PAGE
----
Thursday, 19 January 2017

Lewisham to Red Orchre Beach 2017

Today Carol is leading us on a coastal walk from Lewisham to Dodges Ferry/Red Ochre Beach and return.

It's a beautiful morning as we park at Gwynns Point in Lewisham. I may have been in Lewisham once a very long time ago, but I bet it didn't have the number of houses it does now.

Plenty of parking near the jetty

The track starts just here

Midway Point and hills beyond

 It's a coastal path and we soon meet our first obstacle which was a fallen tree blocking the track. Crawling under was the best method, something we don't look forward to on the way back!

That's Five Mile Beach over there

Who was Samuel Thorne? I hear you ask
Searches tell me when the Governor opened the reserve and the fact that there IS a reserve named after Samuel, but very little about him. I did find out the following.

Samuel THORNE was a former Royal Marine in Collins' original expedition to Port Phillip and then the Derwent, founding Hobart Town. After leaving the Marines he was granted land first at Muddy Plains (Sandford) and
then in the Lewisham / Forcett / 'Lower Ferry' (Dodges Ferry) area and some descendants have stayed in the area to this day

 Now you know.

There are some nice boat houses around the shore...

...but don't forget the locals are keeping an eye on you

Looking back

The water is quite clear

Yes, you can see Mt. Wellington from here

That's Dodges Ferry in the distance
 But before we make that trek all the way to Tiger Bluff and around to Red Ochre Beach, we stop for Morning Tea.

Setting up for Morning Tea with one good and one very dodgey bench.

Our view across to Sandy Point
Someone didn't enjoy their tea.

An ex--fish
Bob isn't walking with us today which is unfortunate as we had a visitor. One whose owner is also called Bob.

I'm dedicating the two photos below to 'our' Bob.

He's very old and nearly blind but his nose works and he's enjoying his walk with his owners.

Break finished, we continue on. Erosion is a problem here and various methods have been adopted to overcome it. With little success it seems.

Elaborate anti erosion construction. It does have a comfortable bench, though

We move up from the shore to a higher track that runs behind the houses
This house has an impressive collection of thongs (flip-flops in other parts of the world)

Back to the beach

As it's summer and all the schools are on holiday, and this is a beach area, you can excuse the crowds that make it challenging to walk together, weaving in and out of family groups.

But this is Tassie. We don't have to worry about all that.

Tiger Head Bay

On we go, soon coming to Dodges Ferry. The plaque below tells the story.

The story of Dodges Ferry

One of the ferries

Ralph Dodge

We walk on, along the foreshore before again moving to a track above.

Interesting sandstone cliffs

We come to civilization above. It also illustrates the variety of Tasmanian seaside shacks.

We move back down and come to, what appears to be, a barrier. Peter decides to explore while the group divides into road walkers and adventurers.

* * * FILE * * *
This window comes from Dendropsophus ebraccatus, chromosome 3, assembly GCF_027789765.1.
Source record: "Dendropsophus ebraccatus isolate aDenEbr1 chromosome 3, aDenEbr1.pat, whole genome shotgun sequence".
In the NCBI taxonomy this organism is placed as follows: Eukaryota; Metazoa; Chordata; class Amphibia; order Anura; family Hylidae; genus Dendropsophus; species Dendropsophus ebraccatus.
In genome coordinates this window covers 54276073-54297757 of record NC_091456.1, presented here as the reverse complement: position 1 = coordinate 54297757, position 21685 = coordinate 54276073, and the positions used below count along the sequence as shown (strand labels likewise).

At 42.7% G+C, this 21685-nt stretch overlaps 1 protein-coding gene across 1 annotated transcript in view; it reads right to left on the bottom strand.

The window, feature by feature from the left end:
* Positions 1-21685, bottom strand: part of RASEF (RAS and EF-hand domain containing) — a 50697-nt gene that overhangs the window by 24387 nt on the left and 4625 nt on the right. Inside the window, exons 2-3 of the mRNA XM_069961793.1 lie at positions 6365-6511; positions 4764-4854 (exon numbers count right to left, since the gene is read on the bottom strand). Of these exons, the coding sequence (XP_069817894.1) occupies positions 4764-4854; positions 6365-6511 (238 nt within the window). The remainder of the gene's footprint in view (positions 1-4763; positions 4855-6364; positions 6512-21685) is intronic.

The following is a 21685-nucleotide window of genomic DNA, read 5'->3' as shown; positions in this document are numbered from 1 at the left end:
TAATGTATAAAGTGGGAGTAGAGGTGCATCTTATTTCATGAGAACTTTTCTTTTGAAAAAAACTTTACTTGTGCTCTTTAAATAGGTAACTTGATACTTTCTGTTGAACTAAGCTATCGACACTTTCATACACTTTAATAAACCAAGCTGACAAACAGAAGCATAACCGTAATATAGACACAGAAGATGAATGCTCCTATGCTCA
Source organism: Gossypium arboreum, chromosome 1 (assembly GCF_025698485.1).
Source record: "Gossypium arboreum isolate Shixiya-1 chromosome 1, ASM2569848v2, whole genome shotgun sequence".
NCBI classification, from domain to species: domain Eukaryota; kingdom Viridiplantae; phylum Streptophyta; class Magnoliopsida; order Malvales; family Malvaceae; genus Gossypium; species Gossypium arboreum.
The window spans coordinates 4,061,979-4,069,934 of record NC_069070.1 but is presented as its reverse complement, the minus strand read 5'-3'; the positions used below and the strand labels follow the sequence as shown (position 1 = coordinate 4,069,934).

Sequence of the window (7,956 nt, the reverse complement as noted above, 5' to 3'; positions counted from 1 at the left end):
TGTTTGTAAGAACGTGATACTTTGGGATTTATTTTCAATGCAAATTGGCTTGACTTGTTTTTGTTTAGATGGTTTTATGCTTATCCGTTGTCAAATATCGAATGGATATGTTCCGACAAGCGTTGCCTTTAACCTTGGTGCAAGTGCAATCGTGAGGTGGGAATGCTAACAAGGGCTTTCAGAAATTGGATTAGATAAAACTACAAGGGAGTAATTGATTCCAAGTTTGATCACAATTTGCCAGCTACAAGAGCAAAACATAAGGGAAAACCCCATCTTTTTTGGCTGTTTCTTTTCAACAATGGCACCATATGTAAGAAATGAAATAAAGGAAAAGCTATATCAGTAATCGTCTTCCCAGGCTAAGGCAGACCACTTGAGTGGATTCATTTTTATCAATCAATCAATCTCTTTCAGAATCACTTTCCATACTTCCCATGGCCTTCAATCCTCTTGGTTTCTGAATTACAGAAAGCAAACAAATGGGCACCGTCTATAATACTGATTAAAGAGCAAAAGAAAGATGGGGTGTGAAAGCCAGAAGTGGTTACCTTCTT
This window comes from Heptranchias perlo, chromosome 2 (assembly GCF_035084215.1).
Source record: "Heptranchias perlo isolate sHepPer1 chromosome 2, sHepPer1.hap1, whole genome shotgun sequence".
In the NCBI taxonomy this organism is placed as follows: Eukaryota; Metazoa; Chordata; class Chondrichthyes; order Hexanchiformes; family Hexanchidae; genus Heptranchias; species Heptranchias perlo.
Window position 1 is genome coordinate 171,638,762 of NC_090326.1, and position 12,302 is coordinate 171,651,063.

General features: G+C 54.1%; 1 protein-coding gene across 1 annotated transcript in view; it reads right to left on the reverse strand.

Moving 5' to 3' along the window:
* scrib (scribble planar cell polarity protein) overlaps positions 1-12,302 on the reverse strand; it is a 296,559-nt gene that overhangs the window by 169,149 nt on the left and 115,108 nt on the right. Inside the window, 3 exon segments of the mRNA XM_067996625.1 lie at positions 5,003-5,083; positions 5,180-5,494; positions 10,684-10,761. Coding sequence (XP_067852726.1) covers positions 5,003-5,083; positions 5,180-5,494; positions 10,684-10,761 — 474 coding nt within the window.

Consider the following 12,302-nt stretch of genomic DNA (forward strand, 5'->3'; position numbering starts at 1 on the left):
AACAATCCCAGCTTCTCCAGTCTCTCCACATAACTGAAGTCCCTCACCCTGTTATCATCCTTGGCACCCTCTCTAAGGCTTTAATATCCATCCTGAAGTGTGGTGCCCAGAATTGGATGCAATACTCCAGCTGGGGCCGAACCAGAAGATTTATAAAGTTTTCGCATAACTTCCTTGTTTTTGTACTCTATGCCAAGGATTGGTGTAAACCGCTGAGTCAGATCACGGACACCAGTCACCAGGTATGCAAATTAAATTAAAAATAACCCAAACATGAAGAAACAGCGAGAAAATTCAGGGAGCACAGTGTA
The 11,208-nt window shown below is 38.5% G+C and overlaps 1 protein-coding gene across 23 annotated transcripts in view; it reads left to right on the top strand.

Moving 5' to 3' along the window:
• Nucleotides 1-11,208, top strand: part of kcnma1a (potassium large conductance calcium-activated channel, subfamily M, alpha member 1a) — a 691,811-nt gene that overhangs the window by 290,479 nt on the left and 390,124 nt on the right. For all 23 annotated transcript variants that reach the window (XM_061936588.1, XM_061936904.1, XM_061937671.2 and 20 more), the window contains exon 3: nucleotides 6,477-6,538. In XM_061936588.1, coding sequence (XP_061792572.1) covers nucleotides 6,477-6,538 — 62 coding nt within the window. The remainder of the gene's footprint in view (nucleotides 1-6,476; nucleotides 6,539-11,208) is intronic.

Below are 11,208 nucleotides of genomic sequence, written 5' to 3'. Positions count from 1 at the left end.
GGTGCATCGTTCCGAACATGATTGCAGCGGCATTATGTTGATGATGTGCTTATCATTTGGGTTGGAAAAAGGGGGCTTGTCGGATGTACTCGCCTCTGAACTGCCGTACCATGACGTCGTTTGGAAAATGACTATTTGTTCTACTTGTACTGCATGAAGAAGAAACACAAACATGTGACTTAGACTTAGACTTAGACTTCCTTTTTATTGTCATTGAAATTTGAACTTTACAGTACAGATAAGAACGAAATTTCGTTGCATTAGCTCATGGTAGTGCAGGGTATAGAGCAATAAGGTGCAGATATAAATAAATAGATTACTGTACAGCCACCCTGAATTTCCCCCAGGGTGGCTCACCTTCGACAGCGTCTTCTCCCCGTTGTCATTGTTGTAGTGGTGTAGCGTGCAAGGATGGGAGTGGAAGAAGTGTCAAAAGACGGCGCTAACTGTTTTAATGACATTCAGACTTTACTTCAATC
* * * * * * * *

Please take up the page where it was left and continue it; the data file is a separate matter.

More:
Peter leads the adventurers

Easy walking so far...

...gets a bit tight just about here

Myself, skillfully navigating the rock wall

It's easy street from here on
We come to a parking area for cars and boat trailers who launch from here.
I have to say, I know safety is important, but I'm getting sick of all the signs that now clutter up public areas as if people aren't capable of thinking for themselves.

These large warning signs block the view

"Don't, Tell, Have?, Ring" - Too many orders!

This is interesting, as are the signs below

 Soon the others arrive by road, guided by Carol. While we admire the playground, Carol offers us three options for the next section of the walk. Easy, easyish and adventurous. After a bit of discussion, an executive decision is made and we head off towards ... the adventurous. This actually turns out not to be bad at all, We do walk along cliff tops, but not too high.

Playground at Tiger Head Bay

Heading up the hill into the unknown

After weaving around some fenced rights of way, we meet the track

There are a few drops down to the rocks

This and the following are for Tas

Photo and identification by Renate

There were many interesting grasses here, and Renate has supplied the photos below.

A bit overgrown
Soon we come out just above a small rocky beach and here we stop for lunch.

Lunch spot

Most bring their lunch, some prefer to scavenge

Gnarled old root

Gnarled old blogger

Gail enjoys a view over the Spectacle Islands Nature Reserve

Spectacle Islands
 There is some activity just out by the island, a couple of kayakers.

A good day for it

We round the point after lunch to Red Ochre Beach. This is where the crowds are with a large group of children on the beach. Off shore, a boat is giving them rides.

What's happening?

We walk down to the beach, around all the children and start making our way back to Lewisham.

Blue Lagoon

The tide is coming in so we have to climb
We make our way back to the cars, but not before crawling under that tree again. It was a very interesting and pretty walk plus the weather was perfect.

We had 15 walkers and covered 11.12km in 4:27hrs

Click here to download GPX file

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